Maurice James McCabe was born the third of seven children to Frederick and Annie McCabe.
A dedicated member of the Brighton parish, he was one of the first through the doors at St Joseph’s for Mass upon the church’s reopening from COVID-19 restrictions, the day before he suddenly passed away on May 27.
Raised on the family farm at Hamley Bridge (Pinkerton Plains), farming life was something that he treasured and kept up to date with via his brothers Raymond and Gerald.
After spending his primary school years at Pinkerton Plains, where he often rode seven miles to school on his horse, he spent three years as a boarder at Rostrevor College where he played in the First XI and First XVIII and excelled in track and field events.
Developing a passion for sport, Maurie continued his football journey at North Adelaide, winning a Senior Colts premiership with the club in 1948. Later in life, Maurie became a staunch Adelaide Crows supporter, a talented golfer, and developed a keen interest in horse racing.
In 1947, he joined the National Australia Bank where he would continue to diligently work for 42 years.
Working as a bank manager for the majority of his career, he excelled and was well respected. Maurie’s banking success came through his people skills and a natural intuition for lending, which earned him a promotion to head of CBC (Commonwealth Bank) when they merged with NAB in the early 1980s. Some of his clients became lifelong friends.
In the early 1950s, Maurie met Margaret Grainger of Prospect parish and in January 1954 they married in Rosary Catholic Church. Maurie loved Margaret unreservedly his whole life.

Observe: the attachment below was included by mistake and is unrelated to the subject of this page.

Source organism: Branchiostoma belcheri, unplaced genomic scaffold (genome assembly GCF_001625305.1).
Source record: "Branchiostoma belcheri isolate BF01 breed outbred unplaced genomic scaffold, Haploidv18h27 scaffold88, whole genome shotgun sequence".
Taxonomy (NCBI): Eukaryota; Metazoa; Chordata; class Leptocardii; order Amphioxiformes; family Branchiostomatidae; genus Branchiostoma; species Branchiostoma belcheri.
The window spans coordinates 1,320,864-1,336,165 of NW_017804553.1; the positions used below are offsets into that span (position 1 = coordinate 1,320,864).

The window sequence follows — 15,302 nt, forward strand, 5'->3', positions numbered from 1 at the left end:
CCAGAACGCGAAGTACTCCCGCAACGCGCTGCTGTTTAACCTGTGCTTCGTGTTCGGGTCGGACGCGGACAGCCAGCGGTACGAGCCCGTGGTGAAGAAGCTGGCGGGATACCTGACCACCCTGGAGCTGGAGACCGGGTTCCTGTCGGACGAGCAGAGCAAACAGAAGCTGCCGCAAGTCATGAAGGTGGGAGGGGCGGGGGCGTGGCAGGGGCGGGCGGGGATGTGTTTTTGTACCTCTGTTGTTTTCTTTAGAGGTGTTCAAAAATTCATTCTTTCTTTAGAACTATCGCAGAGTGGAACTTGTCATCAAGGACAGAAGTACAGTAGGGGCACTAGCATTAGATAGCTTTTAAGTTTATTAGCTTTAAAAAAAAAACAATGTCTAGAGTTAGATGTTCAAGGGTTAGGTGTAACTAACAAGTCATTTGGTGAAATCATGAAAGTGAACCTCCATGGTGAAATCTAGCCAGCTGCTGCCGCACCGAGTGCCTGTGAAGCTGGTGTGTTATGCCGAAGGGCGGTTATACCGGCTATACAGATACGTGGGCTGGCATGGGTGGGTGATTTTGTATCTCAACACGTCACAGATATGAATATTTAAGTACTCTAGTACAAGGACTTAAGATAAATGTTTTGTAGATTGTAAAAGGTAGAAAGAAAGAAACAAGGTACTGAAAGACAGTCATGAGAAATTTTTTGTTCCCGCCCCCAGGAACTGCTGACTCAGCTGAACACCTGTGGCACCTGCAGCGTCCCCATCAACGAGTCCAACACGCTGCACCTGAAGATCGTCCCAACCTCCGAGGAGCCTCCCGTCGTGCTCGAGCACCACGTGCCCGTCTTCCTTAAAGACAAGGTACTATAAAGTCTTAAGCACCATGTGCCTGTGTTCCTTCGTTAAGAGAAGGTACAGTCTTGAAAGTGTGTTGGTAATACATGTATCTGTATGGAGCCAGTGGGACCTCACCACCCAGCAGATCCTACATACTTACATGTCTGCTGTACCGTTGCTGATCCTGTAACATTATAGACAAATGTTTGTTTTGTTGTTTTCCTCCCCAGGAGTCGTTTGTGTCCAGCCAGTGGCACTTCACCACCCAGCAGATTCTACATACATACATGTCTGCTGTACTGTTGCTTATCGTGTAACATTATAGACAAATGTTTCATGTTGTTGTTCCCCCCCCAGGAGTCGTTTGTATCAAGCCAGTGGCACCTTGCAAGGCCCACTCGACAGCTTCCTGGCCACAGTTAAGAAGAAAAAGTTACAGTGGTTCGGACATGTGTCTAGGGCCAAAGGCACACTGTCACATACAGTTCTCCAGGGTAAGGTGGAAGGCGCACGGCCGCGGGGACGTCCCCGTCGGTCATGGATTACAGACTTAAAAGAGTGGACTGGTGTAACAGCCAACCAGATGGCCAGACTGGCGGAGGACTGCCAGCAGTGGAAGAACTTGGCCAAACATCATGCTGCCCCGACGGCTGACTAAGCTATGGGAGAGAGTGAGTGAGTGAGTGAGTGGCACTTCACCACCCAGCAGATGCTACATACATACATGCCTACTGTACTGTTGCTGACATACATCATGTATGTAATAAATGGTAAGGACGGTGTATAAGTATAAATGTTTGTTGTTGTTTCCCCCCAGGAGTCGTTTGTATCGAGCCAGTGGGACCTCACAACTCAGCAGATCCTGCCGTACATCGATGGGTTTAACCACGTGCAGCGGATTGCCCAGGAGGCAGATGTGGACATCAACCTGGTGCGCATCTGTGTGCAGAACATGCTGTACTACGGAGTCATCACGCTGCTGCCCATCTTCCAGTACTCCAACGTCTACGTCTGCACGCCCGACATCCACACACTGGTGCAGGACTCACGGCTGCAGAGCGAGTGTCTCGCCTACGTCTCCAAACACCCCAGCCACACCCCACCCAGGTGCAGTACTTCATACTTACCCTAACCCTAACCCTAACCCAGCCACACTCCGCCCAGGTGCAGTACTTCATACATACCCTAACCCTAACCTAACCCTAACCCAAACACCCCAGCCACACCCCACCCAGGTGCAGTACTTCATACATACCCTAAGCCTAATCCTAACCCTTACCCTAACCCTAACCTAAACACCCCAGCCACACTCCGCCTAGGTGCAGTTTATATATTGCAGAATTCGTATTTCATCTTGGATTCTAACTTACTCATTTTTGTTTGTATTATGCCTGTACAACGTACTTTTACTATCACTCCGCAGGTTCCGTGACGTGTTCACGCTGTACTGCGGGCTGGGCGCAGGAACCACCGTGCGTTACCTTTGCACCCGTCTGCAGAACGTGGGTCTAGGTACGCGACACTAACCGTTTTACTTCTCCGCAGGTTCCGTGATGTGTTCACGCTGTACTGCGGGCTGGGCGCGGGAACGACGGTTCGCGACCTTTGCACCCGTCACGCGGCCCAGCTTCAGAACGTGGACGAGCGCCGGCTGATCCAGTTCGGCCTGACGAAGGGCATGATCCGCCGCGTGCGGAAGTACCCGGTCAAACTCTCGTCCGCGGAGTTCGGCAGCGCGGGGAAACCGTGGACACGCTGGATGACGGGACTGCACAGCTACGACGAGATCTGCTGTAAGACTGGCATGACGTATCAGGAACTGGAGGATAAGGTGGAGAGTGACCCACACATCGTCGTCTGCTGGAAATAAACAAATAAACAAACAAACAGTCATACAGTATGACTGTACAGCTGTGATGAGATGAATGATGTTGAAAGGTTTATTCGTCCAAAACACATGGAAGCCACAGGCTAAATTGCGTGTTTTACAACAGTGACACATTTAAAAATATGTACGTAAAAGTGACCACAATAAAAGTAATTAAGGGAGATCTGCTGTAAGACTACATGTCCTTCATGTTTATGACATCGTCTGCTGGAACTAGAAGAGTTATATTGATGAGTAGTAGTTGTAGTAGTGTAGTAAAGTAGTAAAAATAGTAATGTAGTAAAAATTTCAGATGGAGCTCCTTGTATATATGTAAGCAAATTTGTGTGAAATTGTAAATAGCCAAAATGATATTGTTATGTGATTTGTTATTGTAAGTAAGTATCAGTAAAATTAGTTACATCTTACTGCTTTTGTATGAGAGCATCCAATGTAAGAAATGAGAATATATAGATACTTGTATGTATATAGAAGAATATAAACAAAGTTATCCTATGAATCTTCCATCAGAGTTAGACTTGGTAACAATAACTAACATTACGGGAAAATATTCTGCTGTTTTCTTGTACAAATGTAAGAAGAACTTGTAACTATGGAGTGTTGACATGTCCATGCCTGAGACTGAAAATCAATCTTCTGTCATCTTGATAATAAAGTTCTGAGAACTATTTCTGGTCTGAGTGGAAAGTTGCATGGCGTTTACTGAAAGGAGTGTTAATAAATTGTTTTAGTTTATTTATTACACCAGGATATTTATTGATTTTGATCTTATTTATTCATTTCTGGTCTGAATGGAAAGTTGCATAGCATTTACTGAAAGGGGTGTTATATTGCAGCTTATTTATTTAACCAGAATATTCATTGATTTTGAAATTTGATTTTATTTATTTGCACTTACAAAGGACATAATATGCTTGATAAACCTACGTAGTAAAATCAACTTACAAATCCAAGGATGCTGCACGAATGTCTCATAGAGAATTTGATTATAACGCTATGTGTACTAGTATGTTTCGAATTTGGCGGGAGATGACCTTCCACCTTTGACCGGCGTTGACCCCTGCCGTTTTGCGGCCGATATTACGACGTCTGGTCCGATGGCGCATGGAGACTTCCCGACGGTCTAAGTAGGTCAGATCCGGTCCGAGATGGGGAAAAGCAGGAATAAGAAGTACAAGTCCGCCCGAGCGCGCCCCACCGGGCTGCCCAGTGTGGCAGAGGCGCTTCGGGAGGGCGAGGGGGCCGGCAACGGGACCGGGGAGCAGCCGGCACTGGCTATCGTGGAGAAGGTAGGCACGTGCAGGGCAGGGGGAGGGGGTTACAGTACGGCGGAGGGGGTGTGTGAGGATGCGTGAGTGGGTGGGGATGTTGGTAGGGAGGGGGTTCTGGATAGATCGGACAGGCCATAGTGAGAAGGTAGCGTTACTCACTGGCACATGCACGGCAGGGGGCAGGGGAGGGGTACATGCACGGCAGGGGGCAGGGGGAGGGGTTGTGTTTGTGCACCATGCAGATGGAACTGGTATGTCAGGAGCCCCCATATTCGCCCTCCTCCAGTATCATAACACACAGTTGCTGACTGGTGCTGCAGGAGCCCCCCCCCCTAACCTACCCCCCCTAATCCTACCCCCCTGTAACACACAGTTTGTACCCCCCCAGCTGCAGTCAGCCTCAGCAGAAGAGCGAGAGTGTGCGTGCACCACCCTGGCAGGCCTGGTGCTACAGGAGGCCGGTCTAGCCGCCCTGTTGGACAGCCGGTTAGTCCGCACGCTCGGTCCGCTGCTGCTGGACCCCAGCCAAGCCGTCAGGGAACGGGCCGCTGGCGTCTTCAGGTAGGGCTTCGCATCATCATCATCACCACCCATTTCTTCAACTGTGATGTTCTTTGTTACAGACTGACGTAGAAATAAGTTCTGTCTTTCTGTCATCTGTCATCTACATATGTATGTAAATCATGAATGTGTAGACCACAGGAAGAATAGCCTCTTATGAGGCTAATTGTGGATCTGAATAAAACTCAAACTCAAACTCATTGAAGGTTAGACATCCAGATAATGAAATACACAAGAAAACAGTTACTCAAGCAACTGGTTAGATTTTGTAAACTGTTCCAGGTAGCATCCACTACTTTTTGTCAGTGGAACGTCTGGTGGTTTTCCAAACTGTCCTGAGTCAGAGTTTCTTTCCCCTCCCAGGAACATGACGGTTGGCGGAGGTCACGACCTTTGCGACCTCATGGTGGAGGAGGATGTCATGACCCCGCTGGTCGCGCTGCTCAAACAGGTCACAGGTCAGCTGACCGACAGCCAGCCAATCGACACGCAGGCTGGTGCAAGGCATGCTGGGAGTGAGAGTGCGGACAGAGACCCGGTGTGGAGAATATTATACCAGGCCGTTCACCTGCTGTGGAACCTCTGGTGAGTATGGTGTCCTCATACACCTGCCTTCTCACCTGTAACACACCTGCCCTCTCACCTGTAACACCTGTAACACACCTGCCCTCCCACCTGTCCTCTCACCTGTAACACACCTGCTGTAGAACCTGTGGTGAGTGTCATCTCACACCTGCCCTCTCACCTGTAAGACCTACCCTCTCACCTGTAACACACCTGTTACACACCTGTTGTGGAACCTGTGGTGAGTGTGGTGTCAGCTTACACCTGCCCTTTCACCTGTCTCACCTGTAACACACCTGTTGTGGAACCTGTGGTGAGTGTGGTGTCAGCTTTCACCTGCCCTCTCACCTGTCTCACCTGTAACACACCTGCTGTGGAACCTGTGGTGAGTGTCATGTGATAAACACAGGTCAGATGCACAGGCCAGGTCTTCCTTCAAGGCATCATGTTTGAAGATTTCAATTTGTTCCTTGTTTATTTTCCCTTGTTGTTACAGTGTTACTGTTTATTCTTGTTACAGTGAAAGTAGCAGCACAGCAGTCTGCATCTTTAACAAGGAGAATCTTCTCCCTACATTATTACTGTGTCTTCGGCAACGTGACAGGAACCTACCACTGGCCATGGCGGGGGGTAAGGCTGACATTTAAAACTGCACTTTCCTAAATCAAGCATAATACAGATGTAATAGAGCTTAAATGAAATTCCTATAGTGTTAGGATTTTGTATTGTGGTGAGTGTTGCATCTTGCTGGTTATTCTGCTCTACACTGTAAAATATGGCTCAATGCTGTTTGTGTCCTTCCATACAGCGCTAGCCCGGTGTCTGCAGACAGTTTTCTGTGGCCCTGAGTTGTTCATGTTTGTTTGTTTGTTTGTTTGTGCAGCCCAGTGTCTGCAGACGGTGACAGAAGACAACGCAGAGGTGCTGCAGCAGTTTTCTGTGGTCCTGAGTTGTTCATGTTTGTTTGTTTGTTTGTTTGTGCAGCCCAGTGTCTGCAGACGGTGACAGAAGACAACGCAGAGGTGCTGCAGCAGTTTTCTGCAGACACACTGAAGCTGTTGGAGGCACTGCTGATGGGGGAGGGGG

After their wedding, Maurie took Margaret to Yongala which was his first branch position with the bank. There, they had a wood heater for hot water in the bathroom and a wood fire for heat in the house.
The marriage flourished but Margaret never forgot Yongala – “the coldest place in the world”.
Another posting was Whyalla, where Ann was born, followed by Paul in Port Pirie. Anthony and Mary followed in 1960 and 1964 when Maurie was then happily working in Adelaide.
The family put down roots in Brighton and became members of St Joseph’s parish for the next 60 years.
The McCabes enjoyed many special occasions at St Joseph’s and the adjoining St Teresa’s School, which all four children attended.
They made close friends with families at St Joseph’s and Maurie always spoke fondly of parish balls and picnics which were enjoyable yearly events.
Maurie was also on the finance committee of the parish board and contributed in all areas he could when asked.
Retiring before banking became newly regimented, Maurie was able to take up golf more seriously.
He enjoyed many holidays with Margaret and his extended family; a special highlight being his trip to the UK and to Ireland where he met his son-in-law Patrick’s family in County Cork.
Maurie loved road trips with his brothers, and McCabe family reunions where he took great pleasure in seeing the size of his extended family clan growing.
He went for lengthy daily walks and passionately engaged in robust and prolonged debate around the dinner table, with the subjects often being politics and religion.
Living next to the presbytery for many years meant various parish priests were often involved in these discussions over a glass or two of red.
As a valued member at the Vines Golf Club in Reynella where he played for 40 years, Maurie was recognised when the club flew the flag at half-mast in his memory.
A deeply spiritual man, the Church was of great comfort to him throughout his life, during the loss of his parents, his siblings, and particularly during Margaret’s long period of care.
Maurie McCabe was a one-off. A true gentleman, a good bloke, and a kind and wise man.
Respect and kindness were mantras he instilled within his family and I am proud to say he was my grandfather and a role model like no other.
Maurie is survived by his four children Ann, Paul, Anthony and Mary, his grandchildren Jarrad, Josh, Jack and Lucy, and his great-grandchildren Matthew and Hannah.Jump to next article